"I deleted my Facebook account yesterday, an electronic version of crawling into bed and pulling the covers over my head. I was in a weird place emotionally, and my response when things get too confusing and convoluted and heavy is usually to pull away, disconnect, and hide. I get overwhelmed. I reach my limit. I fold in upon myself, like a botched origami shape resembling nothing."
I began this post last week, and couldn't find what I needed inside of me to finish it. That same day, I was having lunch with a friend, and we were walking back to her car afterward when we heard a thump and a woman screaming. We turned to see an elderly man lying on the ground beneath a sleek black Mercedes convertible that had just started to pull out of a parking spot. Tracy, who is a nurse, thrust her purse and cell phone at me with terse instructions to dial 911, and without another second's hesitation, ran toward the fallen man.
Tracy has a big heart. Like me, she feels each emotion so passionately that sometimes she just aches. Like me, she can't stop herself from empathizing, even with those who hurt her the most. She didn't know what she was going to see when she reached that man. We were only yards away, but we couldn't immediately tell how badly he had been hurt. It was obvious that the car had struck him and that he was on the ground. Tracy didn't know what she was running towards. She didn't know whether he was dead or alive, whether his body was broken or intact. She just immediately and automatically ran towards him. She didn't stop to worry about what she had to offer and whether it would be enough, or what it would cost her to give. She ran towards him, a total stranger on the ground.
I dropped our purses and other belongings on the pavement and my fingers blundered, stabbing numbly and unsuccessfully at the numbers on her phone. I looked up to see a small crowd gathering, more than one person talking into a cell phone. Someone yelled, "I'm on the line with 911! Ambulance is on its way!" I exhaled and dropped the phone back into the open purse, glad to be relieved of that duty. I picked up our things and slowly moved toward the small gathering of people near the car, which was stopped haphazardly in the middle of the parking lot, angled out from its space. Tracy was down on her knees on the ground next to the man, speaking to him in a strong, calm voice, telling him to stay still, not to try to move, that the ambulance would be there soon.
I was in shock. I stood there on the fringes of the situation, watching, worrying, standing, shifting my weight, using the toes of one foot to intently scratch the top of the other. I saw Tracy on the pavement, letting the man relax against her, touching his arm, talking reassuringly, but not condescendingly to him.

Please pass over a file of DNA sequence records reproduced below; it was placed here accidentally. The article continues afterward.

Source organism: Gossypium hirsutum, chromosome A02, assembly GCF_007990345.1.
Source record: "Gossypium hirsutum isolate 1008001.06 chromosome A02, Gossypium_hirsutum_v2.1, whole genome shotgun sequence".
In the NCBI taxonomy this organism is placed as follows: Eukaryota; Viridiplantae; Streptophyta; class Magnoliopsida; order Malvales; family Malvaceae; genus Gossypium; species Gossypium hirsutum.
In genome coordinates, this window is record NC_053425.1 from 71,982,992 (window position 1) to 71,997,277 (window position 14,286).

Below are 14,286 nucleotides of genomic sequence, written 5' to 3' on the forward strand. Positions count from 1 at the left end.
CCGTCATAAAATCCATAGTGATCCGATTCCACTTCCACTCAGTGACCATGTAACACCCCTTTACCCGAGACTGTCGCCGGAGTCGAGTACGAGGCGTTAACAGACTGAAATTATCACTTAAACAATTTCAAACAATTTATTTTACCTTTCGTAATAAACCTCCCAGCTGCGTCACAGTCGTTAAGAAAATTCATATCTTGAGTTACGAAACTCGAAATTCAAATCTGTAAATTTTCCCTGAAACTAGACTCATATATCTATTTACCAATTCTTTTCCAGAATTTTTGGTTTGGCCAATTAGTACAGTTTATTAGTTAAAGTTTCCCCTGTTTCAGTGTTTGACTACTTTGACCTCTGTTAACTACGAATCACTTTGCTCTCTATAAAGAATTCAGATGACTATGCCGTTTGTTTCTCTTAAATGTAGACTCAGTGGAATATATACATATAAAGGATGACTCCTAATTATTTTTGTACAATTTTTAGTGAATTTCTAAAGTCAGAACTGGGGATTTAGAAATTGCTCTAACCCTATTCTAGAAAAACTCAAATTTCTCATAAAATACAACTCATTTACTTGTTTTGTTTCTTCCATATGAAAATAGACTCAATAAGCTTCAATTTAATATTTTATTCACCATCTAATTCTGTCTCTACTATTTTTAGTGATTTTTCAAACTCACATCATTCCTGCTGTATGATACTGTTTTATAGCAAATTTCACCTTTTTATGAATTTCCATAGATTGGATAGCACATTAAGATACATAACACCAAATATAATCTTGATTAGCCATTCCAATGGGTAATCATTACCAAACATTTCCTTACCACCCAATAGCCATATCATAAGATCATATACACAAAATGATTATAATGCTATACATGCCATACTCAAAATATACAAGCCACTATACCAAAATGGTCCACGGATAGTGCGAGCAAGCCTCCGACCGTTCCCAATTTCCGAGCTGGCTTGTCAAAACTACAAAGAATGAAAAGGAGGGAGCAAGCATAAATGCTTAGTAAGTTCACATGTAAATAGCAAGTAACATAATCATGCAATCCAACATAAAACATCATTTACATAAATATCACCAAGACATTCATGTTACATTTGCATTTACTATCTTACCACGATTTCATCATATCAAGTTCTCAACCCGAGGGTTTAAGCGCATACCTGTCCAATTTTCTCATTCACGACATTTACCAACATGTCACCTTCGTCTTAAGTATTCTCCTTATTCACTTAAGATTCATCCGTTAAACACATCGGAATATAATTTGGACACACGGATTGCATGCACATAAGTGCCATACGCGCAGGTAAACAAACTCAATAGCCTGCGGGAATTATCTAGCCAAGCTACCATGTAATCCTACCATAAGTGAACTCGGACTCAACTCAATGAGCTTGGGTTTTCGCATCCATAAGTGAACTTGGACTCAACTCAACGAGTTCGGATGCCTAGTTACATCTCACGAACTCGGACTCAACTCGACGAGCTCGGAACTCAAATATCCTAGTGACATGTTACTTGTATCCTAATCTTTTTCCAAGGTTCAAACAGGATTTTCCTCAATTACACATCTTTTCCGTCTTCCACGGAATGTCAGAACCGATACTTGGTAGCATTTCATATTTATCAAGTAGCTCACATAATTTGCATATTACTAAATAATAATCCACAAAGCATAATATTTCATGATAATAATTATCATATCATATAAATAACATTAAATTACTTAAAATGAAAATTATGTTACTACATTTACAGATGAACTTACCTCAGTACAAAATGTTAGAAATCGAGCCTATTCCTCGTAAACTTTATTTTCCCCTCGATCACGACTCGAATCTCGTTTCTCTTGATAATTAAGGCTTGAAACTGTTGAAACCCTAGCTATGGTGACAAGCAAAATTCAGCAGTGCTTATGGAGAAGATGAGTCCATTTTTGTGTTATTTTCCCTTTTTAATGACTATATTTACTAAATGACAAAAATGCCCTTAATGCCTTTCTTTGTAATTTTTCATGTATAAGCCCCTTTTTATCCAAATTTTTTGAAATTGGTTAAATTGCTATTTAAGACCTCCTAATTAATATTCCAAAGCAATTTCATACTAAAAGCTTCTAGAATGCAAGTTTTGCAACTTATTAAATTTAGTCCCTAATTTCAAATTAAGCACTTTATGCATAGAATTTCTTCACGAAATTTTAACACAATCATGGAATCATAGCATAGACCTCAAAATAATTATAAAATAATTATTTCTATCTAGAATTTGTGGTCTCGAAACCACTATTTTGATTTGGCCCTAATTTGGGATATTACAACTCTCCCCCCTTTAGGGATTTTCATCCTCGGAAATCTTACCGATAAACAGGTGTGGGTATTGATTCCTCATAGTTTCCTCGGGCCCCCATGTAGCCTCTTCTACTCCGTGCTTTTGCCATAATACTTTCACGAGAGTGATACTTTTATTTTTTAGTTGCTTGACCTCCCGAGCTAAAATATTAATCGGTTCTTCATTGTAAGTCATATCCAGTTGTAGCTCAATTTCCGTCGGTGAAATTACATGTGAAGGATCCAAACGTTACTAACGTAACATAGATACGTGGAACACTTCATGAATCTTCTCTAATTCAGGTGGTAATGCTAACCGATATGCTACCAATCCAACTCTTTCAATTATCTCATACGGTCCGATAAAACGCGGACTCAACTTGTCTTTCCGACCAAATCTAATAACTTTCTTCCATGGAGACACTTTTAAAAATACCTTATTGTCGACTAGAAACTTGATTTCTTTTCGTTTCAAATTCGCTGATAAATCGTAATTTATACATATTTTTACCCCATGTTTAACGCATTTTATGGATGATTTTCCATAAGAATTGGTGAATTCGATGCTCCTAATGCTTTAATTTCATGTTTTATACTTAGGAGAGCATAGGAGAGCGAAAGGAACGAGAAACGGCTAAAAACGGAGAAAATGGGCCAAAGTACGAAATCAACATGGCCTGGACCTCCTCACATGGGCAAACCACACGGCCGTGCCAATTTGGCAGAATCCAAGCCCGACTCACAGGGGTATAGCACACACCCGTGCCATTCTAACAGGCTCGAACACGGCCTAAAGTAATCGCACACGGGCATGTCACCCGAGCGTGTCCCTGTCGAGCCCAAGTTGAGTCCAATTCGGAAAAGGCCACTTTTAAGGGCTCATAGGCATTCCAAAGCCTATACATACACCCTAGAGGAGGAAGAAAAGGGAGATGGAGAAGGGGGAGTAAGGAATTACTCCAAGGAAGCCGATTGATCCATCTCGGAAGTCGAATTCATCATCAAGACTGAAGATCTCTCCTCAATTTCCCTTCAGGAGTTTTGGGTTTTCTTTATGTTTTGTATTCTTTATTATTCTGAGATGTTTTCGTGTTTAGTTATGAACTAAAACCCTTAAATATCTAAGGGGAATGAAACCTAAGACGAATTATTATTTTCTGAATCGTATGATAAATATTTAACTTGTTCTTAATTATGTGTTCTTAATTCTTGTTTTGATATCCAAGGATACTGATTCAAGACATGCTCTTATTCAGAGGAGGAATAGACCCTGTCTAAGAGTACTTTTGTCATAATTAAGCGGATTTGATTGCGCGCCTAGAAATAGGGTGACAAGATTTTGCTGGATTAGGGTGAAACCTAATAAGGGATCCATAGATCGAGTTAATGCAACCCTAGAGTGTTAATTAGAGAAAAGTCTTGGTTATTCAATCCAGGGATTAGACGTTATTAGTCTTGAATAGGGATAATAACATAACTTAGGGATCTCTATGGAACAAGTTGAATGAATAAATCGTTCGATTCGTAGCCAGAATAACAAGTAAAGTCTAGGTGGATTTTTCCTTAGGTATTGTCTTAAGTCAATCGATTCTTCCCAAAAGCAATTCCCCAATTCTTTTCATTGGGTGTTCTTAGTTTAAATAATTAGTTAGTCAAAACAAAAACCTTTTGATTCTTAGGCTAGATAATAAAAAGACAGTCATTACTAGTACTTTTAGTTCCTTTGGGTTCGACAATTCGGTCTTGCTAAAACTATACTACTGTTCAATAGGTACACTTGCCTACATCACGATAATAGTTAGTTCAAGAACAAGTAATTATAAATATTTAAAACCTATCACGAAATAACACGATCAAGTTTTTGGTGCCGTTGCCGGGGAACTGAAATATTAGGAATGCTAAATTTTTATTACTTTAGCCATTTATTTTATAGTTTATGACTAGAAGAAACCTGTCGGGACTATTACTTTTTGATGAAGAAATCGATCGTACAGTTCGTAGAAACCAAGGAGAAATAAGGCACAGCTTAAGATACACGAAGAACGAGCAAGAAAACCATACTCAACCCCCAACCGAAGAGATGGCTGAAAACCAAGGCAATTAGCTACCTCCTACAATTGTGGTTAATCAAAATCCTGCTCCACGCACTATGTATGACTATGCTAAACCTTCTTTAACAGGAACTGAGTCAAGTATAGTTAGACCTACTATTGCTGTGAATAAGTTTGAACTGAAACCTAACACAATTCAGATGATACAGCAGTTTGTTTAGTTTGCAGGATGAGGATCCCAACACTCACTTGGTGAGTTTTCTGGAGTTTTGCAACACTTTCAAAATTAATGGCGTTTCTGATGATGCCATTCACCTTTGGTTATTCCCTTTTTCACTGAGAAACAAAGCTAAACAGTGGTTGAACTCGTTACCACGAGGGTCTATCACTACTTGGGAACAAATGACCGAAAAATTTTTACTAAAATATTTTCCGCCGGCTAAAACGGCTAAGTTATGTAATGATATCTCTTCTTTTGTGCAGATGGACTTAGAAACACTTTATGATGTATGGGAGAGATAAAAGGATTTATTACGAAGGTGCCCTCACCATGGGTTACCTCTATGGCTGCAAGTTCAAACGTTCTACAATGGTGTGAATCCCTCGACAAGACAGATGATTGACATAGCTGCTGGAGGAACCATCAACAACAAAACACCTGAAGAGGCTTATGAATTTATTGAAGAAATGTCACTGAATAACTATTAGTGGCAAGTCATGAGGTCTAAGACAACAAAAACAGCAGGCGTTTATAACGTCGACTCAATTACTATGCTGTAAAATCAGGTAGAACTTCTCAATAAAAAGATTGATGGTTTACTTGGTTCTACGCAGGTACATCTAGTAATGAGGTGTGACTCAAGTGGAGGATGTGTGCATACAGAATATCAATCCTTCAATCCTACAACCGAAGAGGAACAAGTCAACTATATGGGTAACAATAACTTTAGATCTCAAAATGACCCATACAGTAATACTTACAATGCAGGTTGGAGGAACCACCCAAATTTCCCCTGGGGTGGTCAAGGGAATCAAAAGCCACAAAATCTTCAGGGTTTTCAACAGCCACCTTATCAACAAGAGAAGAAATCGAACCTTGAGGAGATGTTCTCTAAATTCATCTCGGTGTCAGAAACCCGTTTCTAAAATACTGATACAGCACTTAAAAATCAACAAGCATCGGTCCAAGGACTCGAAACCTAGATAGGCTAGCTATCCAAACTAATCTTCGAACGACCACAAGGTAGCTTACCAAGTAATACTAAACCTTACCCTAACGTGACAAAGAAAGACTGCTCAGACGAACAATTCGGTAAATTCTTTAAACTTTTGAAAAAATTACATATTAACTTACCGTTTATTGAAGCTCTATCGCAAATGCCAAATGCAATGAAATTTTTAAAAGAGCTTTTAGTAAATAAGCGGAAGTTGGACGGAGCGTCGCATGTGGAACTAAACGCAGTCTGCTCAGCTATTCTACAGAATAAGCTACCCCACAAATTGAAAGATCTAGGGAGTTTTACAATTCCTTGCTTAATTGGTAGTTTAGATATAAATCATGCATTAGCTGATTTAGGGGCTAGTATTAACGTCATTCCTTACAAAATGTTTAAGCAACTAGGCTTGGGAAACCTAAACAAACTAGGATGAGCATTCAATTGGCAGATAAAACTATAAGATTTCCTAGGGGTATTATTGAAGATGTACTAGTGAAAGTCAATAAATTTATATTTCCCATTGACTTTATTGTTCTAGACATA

She was amazing. I stood there dumbfounded, purposeless, tears welling up in my eyes, not so much out of concern for the stricken man, but out of overwhelming love for my friend. I was a witness as she did what she was born to do. Even as I was pulling away, Tracy was running towards.
Tracy touched more than one person that day. She brought comfort not only to the man on the pavement, but to his harried, frantic daughter, and to the obviously distraught driver of the Mercedes. As the ambulance pulled away and the driver of the vehicle stood, uncomprehending, trying to stop herself from shaking, Tracy spoke to her too. The driver stuttered, "I could have killed him." And Tracy replied, firmly and calmly, "But you didn't." She didn't attempt to assure the woman that she wasn't at fault, for she was. It was this woman's negligence and carelessness that caused the accident. Tracy wasn't going to lie to her. I don't remember her exact words, but Tracy said something to the effect of "You just got to see how life can change in the blink of an eye. That's true for all of us. But today, everyone is going to be alright." (After all, as the paramedics lifted the man onto the stretcher, he began complaining that he hadn't gotten his lunch yet. He'd been crossing to go into the restaurant.)
Human connection is fraught with difficulty. We are complicated beings, full of contradiction and subtle nuance. Sometimes we lash out at one another. Sometimes we grasp. Sometimes we push and shove. I think of myself as a sensitive soul. I bruise easily. Inviting connection opens me up to potentially getting hurt. My sometimes bravado is merely the thinnest protective shell around my vulnerable pink squishy insides. Touch me, and I shrink away.
I have to remind myself that I do have reserves of strength, coiled inside me somewhere, just waiting to be called upon. I know I do. I only hope that in the blink of an eye, in a split second, when it really matters, I will run towards rather than away.
And yeah, you'll probably see me back on Facebook before too long... ;)